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The United Nations (UN) has authorized the deployment of 69 peacekeeping operations since 1948 and as of July 2016, a total of 118,792 personnel from 123 countries were serving in 16 peacekeeping operations (mostly in Africa, the Middle East and Asia). Where foreign soldiers, during war, occupation or peacekeeping operations are on foreign soil, military-civilian relations develop, including those between soldiers and local women.


Peacekeepers have increasingly been associated with sexual exploitation and abuse (SEA) of the vulnerable populations they had been mandated to protect. Missions have been tarnished by reports of rape, paedophilia, and prostitution in a variety of countries including Haiti, Cambodia, the Democratic Republic of Congo (DRC), East Timor, and Liberia. Consensual relationships also occur between peacekeeping personnel and locals and many of the intimate relations of both voluntary and exploitative character have led to pregnancies and to children being born. These so-called ‘peace babies’ and their mothers face particular challenges in volatile post-conflict communities ranging from stigmatisation, physical and mental health issues, and disproportionate economic and social hardships.

UN Glossary on Sexual Exploitation and Abuse:

Zero-tolerance policy: 'The United Nations policy establishing that sexual exploitation and abuse by United Nations personnel is prohibited and that every transgression will be acted upon.'

Sexual abuse: 'Actual or threatened physical intrusion of a sexual nature, whether by force or under unequal or coercive conditions. Comment: All sexual activity with a child is considered as sexual abuse. "Physical intrusion" is understood to mean "sexual activity". “Sexual abuse” is a broad term, which includes a number of acts described below, including “rape”, “sexual assault”, “sex with a minor”, and “sexual activity with a minor”.'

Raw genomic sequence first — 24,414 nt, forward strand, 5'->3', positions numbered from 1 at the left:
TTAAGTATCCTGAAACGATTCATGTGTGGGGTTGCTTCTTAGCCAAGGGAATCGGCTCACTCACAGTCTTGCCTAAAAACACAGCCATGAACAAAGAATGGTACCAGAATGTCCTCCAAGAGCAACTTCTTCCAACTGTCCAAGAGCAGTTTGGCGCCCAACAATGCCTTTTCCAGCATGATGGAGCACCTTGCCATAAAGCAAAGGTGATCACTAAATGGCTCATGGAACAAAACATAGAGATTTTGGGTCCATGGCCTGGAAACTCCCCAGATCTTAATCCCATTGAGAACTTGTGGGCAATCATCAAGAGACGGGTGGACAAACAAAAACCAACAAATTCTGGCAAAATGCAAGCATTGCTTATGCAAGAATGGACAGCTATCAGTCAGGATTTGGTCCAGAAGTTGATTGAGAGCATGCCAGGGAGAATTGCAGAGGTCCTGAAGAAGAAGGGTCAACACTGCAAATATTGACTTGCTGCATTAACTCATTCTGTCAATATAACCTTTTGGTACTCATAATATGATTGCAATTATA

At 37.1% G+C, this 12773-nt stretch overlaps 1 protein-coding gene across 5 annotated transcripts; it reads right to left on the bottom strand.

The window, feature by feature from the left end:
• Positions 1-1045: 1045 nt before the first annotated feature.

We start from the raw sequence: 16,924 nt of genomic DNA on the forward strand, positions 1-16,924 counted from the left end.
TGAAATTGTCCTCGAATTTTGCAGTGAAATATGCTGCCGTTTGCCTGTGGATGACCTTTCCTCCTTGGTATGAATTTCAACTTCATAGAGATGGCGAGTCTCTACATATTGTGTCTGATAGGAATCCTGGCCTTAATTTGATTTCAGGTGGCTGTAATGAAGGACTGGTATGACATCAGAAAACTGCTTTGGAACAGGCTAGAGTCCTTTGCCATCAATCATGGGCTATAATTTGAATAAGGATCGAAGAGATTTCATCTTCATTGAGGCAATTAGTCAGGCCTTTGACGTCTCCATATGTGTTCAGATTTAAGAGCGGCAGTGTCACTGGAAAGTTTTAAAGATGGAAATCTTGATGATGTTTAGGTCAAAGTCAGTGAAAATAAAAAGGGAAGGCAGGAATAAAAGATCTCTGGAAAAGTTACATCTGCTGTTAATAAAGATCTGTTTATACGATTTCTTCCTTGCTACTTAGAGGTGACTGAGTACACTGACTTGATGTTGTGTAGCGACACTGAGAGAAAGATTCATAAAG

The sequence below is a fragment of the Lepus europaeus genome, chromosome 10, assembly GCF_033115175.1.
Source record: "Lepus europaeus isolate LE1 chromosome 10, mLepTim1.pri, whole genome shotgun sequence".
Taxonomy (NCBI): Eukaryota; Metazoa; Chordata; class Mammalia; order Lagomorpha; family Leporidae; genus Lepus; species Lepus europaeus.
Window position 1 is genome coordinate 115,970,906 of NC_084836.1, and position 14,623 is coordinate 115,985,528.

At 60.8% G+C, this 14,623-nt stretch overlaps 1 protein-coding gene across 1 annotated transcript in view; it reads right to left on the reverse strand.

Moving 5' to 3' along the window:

Sexual exploitation: 'Any actual or attempted abuse of position of vulnerability, differential power or trust, for sexual purposes, including, but not limited to, profiting monetarily, socially or politically from the sexual exploitation of another. Comment: “Sexual exploitation” is a broad term, which includes a number of acts described below, including “transactional sex”, “solicitation of transactional sex” and “exploitative relationship”.'

Our Project

This project is funded by the Social Sciences and Humanities Research Council of Canada (SSHRC) and the Arts and Humanities Research Council (AHRC). It explores the lives of peacekeeper - fathered children and their mothers. Focusing on peacekeeping in Haiti and the DRC, our work considers how gender relations, economic/security contexts, and socio-cultural processes affect relations and power imbalances between UN staff and local host communities. What are the life experiences of “peace babies” and their mothers and what difficulties do they face? What are some of the main factors influencing their social, economic, and psychological welfare? This project also analyses the legal structures that inform UN approaches to accountability of PPSEA and its lack of responsibility for children fathered by UN peacekeepers. One aim of these investigations is to progress policies and programs centred on peace babies by providing information about their experiences to the UN, to the states giving militarised peacekeeper - assistance and to the governments of nations hosting peacekeepers. Another objective is to trigger tangible changes to the ways peacekeeper - fathered children and their mothers are supported and the greater integration of children in their local communities, by sharing our research findings with host governments, non-governmental organisations, and women’s rights groups.

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